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Public Radio's Environmental News Magazine (follow us on Google News)

Salmon Carcasses

Air Date: Week of

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Sounds counter-intuitive, but dumping tons of salmon carcasses into rivers could help live salmon survive there. Host Steve Curwood talks with Oregon Department of Fish and Wildlife's Kathy Shinn about this unusual airdrop program.


CURWOOD: Wildlife officials in Oregon are trying a novel approach to increase the chances of survival for juvenile salmon. Recently, a helicopter dumped 37 tons of salmon carcasses into Oregon rivers. To explain why, I am joined now by Kathy Shinn, from the Oregon Department of Fish & Wildlife. Ms. Shinn, how is unloading a bunch of dead salmon into these creeks going to help salmon who are trying to live there?

SHINN: What we're trying to do is mimic the natural system. When juvenile smolts or young salmon go out to the ocean and then they return, in three to five years, they carry back some of the nutrients that they acquired in the ocean. And those get recycled into the stream environment that nourishes the aquatic food chain on which those future young salmon depend.

CURWOOD: Why is a program like this necessary now?

SHINN: We have fewer returning wild fish. When we had abundant returns this natural process occurred on its own. So, we're trying to give a real boost to the system by providing carcasses at a level that we have not tried before, and we will be monitoring this to see if our efforts actually do produce more young wild salmon.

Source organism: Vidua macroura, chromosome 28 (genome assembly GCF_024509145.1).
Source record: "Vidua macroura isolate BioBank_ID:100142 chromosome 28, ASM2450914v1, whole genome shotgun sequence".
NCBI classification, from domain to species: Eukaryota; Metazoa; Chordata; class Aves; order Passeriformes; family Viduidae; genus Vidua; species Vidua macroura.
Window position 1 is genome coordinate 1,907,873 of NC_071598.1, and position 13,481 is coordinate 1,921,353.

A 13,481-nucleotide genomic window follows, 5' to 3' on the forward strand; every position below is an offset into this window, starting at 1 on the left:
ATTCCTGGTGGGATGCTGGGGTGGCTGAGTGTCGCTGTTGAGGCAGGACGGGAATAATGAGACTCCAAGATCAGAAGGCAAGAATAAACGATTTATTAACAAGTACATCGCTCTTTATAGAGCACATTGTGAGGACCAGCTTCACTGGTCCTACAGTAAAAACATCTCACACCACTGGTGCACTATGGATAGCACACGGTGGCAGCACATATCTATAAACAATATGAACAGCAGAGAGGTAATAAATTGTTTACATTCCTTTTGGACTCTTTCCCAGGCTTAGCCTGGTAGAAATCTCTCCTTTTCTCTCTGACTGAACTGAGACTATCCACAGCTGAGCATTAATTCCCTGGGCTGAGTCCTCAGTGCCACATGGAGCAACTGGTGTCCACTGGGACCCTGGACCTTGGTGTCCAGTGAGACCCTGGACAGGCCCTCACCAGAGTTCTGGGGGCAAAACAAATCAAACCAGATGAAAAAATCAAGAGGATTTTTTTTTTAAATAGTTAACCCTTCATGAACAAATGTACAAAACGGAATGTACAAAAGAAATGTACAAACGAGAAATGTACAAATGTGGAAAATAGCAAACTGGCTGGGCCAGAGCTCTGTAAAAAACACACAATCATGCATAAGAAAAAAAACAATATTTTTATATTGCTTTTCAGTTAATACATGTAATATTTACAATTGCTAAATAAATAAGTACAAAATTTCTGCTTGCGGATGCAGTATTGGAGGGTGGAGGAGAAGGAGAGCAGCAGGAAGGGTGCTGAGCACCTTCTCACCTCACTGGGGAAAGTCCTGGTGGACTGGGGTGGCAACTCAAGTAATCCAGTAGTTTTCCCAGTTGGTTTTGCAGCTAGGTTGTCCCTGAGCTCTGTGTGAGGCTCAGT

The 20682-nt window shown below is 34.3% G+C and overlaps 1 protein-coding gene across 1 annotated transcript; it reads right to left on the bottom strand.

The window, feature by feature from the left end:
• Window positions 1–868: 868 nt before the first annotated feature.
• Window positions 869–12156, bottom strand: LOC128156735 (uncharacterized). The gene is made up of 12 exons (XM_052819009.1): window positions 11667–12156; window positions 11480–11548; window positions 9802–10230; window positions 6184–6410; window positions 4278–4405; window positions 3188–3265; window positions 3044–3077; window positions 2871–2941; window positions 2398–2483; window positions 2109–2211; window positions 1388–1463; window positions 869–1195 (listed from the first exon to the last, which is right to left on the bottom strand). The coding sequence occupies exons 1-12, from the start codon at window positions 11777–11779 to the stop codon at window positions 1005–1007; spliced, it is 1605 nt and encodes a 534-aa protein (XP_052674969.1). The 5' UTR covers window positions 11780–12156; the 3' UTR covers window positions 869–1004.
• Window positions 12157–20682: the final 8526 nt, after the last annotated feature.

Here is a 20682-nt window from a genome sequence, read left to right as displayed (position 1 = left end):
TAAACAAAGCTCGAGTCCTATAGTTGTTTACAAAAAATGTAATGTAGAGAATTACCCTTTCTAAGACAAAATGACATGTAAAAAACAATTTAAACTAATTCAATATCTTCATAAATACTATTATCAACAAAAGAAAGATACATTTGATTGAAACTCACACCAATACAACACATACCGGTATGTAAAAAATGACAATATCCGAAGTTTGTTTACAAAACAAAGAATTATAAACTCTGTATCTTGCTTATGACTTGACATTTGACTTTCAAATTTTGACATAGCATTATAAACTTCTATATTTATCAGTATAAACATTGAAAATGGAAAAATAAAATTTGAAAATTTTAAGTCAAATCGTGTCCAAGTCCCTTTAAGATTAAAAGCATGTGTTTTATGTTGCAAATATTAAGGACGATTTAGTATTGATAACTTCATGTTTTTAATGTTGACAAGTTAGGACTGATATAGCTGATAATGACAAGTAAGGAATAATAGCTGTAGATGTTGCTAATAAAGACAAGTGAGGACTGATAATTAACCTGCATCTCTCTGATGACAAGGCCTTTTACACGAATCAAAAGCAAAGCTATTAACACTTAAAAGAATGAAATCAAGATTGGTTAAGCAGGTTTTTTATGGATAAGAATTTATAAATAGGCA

CURWOOD: I understand this is the first time you've used helicopters in this stream enrichment program. I'm curious as to how this exactly works. I mean, I'm guessing that the pilot just doesn't toss the fish out the window.

SHINN: No. As a matter of fact what we had is a large helicopter that had a long cable attached to a modified bucket. In that bucket there were 150 to 200 fish carcasses. The pilot flew along the stream and dropped those carcasses into specified areas of the stream.

CURWOOD: Well, just how much precision is required here, as you sprinkle these carcasses out of the helicopter?

SHINN: The pilots are actually very good at this. I'd say our success rate was very high in getting most of those carcasses into the stream. Even a few that get into the riparian areas along the stream do get eaten by other critters like bears, eagles. Those kind of animals will feed on those carcasses, as they always have, and recycle those nutrients into the system.

CURWOOD: Where do these dead fish come from?

SHINN: Our hatchery fish are used for several purposes. First of all, they're meant to be caught by sport and commercial anglers. Those that are not caught return to the hatchery and some of those are spawned to provide salmon for the future, to rear the brood stock for the next year. And those that are not used, if they are food quality fish, they may be donated to a food bank, to the federal prison system. And those that are not food quality, one of the beneficial uses is to use them in the stream enrichment program.

CURWOOD: I have to ask you, how does it smell?

SHINN: Well, you know, it doesn't smell real good, but that's part of the natural process that we sometimes don't like to think about. But historically, some of these streams, loaded with abundant wild fish returns, didn't smell real good. It eventually goes away.

CURWOOD: Kathy Shinn is an outreach specialist with the Oregon Department of Fish & Wildlife. Thanks for filling us in on this project.

SHINN: Very happy to do so, Steve.



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